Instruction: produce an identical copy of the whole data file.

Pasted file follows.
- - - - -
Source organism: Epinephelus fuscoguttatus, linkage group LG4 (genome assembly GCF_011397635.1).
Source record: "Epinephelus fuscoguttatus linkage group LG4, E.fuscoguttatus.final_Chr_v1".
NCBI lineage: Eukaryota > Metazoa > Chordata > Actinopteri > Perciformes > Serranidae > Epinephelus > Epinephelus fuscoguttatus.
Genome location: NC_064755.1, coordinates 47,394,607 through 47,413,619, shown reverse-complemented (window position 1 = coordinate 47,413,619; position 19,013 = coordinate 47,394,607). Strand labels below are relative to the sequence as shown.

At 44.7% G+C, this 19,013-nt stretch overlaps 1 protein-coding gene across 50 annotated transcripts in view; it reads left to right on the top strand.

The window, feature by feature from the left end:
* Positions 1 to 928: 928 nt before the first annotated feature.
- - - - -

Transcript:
Source organism: Epinephelus fuscoguttatus, linkage group LG4 (genome assembly GCF_011397635.1).
Source record: "Epinephelus fuscoguttatus linkage group LG4, E.fuscoguttatus.final_Chr_v1".
NCBI lineage: Eukaryota > Metazoa > Chordata > Actinopteri > Perciformes > Serranidae > Epinephelus > Epinephelus fuscoguttatus.
Genome location: NC_064755.1, coordinates 47,394,607 through 47,413,619, shown reverse-complemented (window position 1 = coordinate 47,413,619; position 19,013 = coordinate 47,394,607). Strand labels below are relative to the sequence as shown.

At 44.7% G+C, this 19,013-nt stretch overlaps 1 protein-coding gene across 50 annotated transcripts in view; it reads left to right on the top strand.

The window, feature by feature from the left end:
* Positions 1 to 928: 928 nt before the first annotated feature.